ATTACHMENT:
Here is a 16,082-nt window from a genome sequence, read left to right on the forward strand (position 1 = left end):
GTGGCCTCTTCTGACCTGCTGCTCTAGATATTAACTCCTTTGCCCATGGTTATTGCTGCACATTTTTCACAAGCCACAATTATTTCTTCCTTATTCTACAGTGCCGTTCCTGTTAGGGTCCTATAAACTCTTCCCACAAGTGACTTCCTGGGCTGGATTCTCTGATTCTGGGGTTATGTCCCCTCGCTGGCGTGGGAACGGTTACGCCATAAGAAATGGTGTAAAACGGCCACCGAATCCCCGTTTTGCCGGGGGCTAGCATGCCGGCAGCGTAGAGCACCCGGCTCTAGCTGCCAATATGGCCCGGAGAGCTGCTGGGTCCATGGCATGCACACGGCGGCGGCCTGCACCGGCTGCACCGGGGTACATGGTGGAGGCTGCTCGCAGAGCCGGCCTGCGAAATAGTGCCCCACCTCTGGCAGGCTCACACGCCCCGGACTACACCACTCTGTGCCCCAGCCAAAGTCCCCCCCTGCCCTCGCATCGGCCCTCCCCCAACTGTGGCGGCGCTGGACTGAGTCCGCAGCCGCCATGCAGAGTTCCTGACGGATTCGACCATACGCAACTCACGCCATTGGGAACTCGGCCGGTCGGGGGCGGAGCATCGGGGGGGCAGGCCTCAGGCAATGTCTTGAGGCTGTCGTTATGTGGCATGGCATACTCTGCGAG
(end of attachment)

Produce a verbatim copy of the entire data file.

Here is a 16,082-nt window from a genome sequence, read left to right on the forward strand (position 1 = left end):
GTGGCCTCTTCTGACCTGCTGCTCTAGATATTAACTCCTTTGCCCATGGTTATTGCTGCACATTTTTCACAAGCCACAATTATTTCTTCCTTATTCTACAGTGCCGTTCCTGTTAGGGTCCTATAAACTCTTCCCACAAGTGACTTCCTGGGCTGGATTCTCTGATTCTGGGGTTATGTCCCCTCGCTGGCGTGGGAACGGTTACGCCATAAGAAATGGTGTAAAACGGCCACCGAATCCCCGTTTTGCCGGGGGCTAGCATGCCGGCAGCGTAGAGCACCCGGCTCTAGCTGCCAATATGGCCCGGAGAGCTGCTGGGTCCATGGCATGCACACGGCGGCGGCCTGCACCGGCTGCACCGGGGTACATGGTGGAGGCTGCTCGCAGAGCCGGCCTGCGAAATAGTGCCCCACCTCTGGCAGGCTCACACGCCCCGGACTACACCACTCTGTGCCCCAGCCAAAGTCCCCCCCTGCCCTCGCATCGGCCCTCCCCCAACTGTGGCGGCGCTGGACTGAGTCCGCAGCCGCCATGCAGAGTTCCTGACGGATTCGACCATACGCAACTCACGCCATTGGGAACTCGGCCGGTCGGGGGCGGAGCATCGGGGGGGCAGGCCTCAGGCAATGTCTTGAGGCTGTCGTTATGTGGCATGGCATACTCTGCGAG